Programming in PHP is fun and easy. It is a very powerful scripting language that takes simple HTML and turns it into a fully-interactive experience for the web user. Let's get started!
Note: These tutorials assume that you have a working web server that's capable of displaying PHP code and that you have PHP installed on that web server system or that you're using a server that is equipped and ready.
You can run PHP on Windows. You can even use PHP with IIS (The Windows Web Server) so you don't necessarily need Unix/Linux and Apache.
Your best reference for all things PHP is the PHP web site: www.php.net. Go there and bookmark it--you'll refer to it often.
PHP Speaks HTML
The first thing you have to learn and always remember is that if you use even one line of PHP code in an HTML file, you must name the file with a .php extension. The .php extension tells the web server that this file is special and needs special handling by the PHP executable and related libraries.
Delimit Your PHP
Second, all PHP functions and code must be inserted between the following delimiters
<? php code ?>
--the less than question mark opens the code and the question mark greater than close. You must always use delimiters in pairs--an opening delimiter and closing delimiter. Delimiters are symbols that tell the web server what kind of content follows and how it should be handled. HTML uses delimiters too
Example 1: How About a Date?
If you want to add the current date to a web page, the code would look like:
<HTML><BODY> <? echo date("M-d-Y"); ?> </BODY></HTML>
Explanation: The 'echo' command tells the PHP program to echo the results that follow to the screen. Since you're using HTML and the browser is your "screen", that's where you see the results. The date function is a built-in PHP program that display the date in the format you specify in the parentheses.
Save the file with the filename, test.php.
Open the file by pointing your browser to the file on the webserver and you should see:
Jan-19-2009 (you'll see the current date)
Try changing the date format by moving things around ("d-M-Y") or just using one of the date variables ("Y"). Refer to the PHP documentation to get a full range of date variables. It's fun and useful.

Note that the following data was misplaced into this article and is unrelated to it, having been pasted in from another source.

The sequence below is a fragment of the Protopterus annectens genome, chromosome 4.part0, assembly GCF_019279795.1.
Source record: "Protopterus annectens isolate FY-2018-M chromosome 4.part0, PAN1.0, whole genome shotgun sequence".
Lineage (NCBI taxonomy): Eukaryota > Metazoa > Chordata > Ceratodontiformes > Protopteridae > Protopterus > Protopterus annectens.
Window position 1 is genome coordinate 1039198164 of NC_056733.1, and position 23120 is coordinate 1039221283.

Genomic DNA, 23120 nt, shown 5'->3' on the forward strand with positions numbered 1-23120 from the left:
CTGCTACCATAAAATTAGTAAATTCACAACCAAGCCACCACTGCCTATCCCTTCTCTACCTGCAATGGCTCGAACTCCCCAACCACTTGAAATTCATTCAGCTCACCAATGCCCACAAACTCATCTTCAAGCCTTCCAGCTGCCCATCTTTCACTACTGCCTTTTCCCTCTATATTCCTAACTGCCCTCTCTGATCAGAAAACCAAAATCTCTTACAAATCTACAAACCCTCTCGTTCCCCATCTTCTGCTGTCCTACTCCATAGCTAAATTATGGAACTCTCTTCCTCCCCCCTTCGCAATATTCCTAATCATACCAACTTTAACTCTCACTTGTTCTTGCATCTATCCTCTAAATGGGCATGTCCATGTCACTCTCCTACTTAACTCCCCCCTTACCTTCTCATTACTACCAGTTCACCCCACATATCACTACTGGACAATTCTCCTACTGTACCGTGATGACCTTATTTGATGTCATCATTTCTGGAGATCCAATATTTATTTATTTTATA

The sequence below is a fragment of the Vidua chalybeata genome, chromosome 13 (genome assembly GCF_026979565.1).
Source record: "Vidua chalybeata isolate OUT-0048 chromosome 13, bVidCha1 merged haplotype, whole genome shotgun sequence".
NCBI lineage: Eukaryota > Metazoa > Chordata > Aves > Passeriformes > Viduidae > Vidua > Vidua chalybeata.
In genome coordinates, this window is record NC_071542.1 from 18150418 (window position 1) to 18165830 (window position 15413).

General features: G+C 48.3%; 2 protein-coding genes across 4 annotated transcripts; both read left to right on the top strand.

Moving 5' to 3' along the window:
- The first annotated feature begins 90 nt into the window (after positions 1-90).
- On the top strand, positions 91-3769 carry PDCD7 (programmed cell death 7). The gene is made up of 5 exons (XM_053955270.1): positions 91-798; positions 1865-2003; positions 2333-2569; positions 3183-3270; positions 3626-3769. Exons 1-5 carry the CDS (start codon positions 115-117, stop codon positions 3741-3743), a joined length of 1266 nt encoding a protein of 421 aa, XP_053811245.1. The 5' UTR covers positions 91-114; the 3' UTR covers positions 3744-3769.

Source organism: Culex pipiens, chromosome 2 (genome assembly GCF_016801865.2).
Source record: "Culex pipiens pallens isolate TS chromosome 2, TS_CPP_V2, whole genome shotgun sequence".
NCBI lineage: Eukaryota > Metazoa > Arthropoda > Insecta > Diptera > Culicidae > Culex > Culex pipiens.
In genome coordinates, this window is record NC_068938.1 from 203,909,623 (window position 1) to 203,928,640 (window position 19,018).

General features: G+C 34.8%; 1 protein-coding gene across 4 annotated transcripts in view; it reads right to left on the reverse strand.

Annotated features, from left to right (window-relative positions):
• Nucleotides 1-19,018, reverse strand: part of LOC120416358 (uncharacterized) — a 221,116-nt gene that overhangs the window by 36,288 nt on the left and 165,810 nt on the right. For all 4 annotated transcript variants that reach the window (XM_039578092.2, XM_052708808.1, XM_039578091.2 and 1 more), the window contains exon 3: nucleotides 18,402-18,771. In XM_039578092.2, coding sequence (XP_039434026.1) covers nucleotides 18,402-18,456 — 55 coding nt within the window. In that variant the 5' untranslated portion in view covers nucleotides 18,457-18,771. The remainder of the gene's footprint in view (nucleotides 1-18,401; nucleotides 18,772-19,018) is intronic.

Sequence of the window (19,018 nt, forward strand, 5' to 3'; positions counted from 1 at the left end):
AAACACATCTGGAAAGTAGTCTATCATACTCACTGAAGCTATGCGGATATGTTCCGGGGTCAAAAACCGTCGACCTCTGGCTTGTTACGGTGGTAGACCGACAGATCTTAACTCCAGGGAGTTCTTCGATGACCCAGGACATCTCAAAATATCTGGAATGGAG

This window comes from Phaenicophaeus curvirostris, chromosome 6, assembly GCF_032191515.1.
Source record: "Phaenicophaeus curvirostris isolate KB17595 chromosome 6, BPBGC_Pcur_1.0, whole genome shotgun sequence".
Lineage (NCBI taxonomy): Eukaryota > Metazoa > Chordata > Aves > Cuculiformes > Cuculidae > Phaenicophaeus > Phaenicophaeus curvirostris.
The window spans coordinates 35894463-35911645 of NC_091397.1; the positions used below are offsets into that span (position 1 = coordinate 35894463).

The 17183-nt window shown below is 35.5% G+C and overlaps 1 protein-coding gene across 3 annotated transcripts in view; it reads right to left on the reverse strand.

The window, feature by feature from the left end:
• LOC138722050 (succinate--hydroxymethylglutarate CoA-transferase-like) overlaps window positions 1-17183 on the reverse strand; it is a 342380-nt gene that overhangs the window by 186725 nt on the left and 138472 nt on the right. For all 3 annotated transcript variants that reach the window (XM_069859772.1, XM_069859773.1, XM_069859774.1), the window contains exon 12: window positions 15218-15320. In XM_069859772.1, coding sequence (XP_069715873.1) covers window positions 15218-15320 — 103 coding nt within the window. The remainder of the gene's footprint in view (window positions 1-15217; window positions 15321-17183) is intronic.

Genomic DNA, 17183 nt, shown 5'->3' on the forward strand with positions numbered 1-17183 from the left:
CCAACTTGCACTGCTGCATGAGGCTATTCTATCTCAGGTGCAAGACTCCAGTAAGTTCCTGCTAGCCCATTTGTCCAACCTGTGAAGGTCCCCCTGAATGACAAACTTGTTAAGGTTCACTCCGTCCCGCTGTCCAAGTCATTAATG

The full list of PHP date-related functions are here.
Example 2: Who's Looking at You, Kid?
If you want to gather some info about the people that are looking at your site or if you just want to let them know you're watching, you can easily echo some of their information back to them by using what's known as Server Variables.
Note: This is not personal information, nor are you stealing anything from them. It is information that is transferred to your website when a visitor connects to your webpages.
You can get their IP Address and their Browser and Computer information. The IP Address is how computers communicate with each other on the Internet--think of it as kind of like a phone number or home address.
To see this information, edit your test.php file again and enter the following:
<HTML><BODY> <? echo date("M-d-Y"); echo "<P>"; echo "Your IP Address is " . $_SERVER['REMOTE_ADDR']; ?> </BODY></HTML>
Explanation: The line
is HTML for start a new Paragraph. The next line,
echo "Your IP Address is " . $_SERVER['REMOTE_ADDR'];
sends the text, "Your IP Address is " to your browser. The dot (.) is PHP for concatenate or connect these two things. $SERVER is a built-in Server variable that echoes the viewing browser's IP Address to their browser.
Save this file and point your browser to test.php.
You should see:
Jan-19-2009 (Current Date)
Your IP Address is 10.0.1.200 (The IP Address of Your Computer)
There are several variables from which to choose here. The complete list is located at: PHP:$_SERVER.
Change the Server variable or add new ones. For starters, try: HTTP_USER_AGENT to see your browser and computer information.
Stay tuned for PHP Tutorial Part Two: Combining HTML and PHP where you'll get a taste of how to integrate these two languages in a more elegant fashion. Don't worry, it's easy and you'll like the way it works. It's easier to read and more fun to write.